Running doubles as it is known, are a common practice among elite athletes, but is it right for you? We thought we’d try and help by weighing up all the pros and cons.
Adding mileage to your training
Most experts agree that running doubles can be an extremely effective way of adding to your weekly mileage, whilst lessening the impact on your body. For instance instead of doing one long 10 mile (16km) run, by doing two runs instead, you could increase your overall mileage that day to 13 miles (21km) with a morning run of 6 miles (9.6km) and an evening session of 7 miles (11.2km) instead.
Physiologically, it’s much easier to do two separate, faster runs, rather than one longer run all at once.
By splitting the runs in this way there are several advantages. You end up running further than you might originally have planned and more often than not cover those miles in a faster time with less strain on the body. The reality is that physiologically, it’s much easier to do two separate, faster runs, rather than one longer run all at once and that is why splitting your efforts can also help you become a faster runner.
The mental boost you can get from two good shorter runs is another bonus. There are few worse feelings for a runner than getting back from a long run and feeling like you were fighting it all the way round.
The converse though is also true. Imagine walking through the front door feeling like you just smashed a session and having that feeling twice in one day! Two smaller, faster sessions give you the opportunity to feel good about your running.
Running doubles definitely places an additional load on the body in terms of recovery and stamina. It encourages the body to respond faster, both in terms of recovery from the first run, but also in terms of glycogen use and reproduction. A morning run will stimulate blood flow to the legs for the later session. And if you use your first session as a tempo run, then the second session can flush out any lingering lactic acid and toxins, so that the next run after that will feel great. Alternatively you can use your first run as a loosening up session and then really hit the road hard and fast for your second run.
Women who exercised with two runs rather than one, found that their metabolic rates were higher than those who only ran once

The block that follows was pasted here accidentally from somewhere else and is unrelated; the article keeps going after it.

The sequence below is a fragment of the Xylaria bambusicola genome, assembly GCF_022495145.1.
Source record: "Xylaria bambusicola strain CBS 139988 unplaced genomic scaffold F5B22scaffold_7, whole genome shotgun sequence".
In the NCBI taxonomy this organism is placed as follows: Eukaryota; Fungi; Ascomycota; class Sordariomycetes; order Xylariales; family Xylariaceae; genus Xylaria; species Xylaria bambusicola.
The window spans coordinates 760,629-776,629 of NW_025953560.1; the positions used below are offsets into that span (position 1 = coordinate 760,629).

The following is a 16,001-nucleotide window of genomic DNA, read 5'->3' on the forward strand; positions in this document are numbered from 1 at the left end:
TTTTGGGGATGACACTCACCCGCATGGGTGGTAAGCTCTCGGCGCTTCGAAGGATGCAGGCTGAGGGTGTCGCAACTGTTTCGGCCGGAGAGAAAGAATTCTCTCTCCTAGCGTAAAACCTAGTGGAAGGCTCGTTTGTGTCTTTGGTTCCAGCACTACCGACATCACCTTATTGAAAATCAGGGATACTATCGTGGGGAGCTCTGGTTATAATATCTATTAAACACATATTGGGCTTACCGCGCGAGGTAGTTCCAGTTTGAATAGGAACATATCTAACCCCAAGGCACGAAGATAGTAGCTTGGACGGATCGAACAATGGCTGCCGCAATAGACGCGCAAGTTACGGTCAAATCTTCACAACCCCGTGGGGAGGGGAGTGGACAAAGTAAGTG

Weight loss is another potential benefit. According to a study in the British Journal of Sports Medicine women who exercised with two runs rather than one, found that their metabolic rates were higher than those who only ran once. Additional research has also found that forcing the body to exercise when it is tired can actually help you run faster and burn fat more efficiently. All of which means it’s important to make sure you eat and drink well after your first run, to make sure you are prepared nutritionally for your second.
Having said all of that, there are of course risks associated with doubling up your sessions. Running doubles tends to be something that is better suited to more experienced runners who have plenty of miles and aerobic fitness under the belt and have a high weekly mileage. It would definitely not be a good idea for a running newbie. Remember you will be asking questions of your body and muscles that could lead to stress injuries or overtraining issues. The important thing it to make sure you monitor how you feel when you start running doubles and keep an eye on your body for signs of physical breakdown.
How to get started with running doubles
If you haven’t tried running doubles before and you are interested, the best approach is to integrate it carefully into your regular routine. A great deal of runners initially use doubles on easy days as a form of recovery running after the most difficult workouts, and that might be a good place to start. But once you have spent a little time getting used to the additional workload on certain days, you can use doubles in all sorts of different ways, depending on your targets and training programme.
However it is never a good idea to double up on your long run day. That session needs to remain a stand-alone long distance effort because of the physiological benefits and improvements that kind of endurance session will bring to your training, especially if you are aiming for the marathon and maybe even beyond.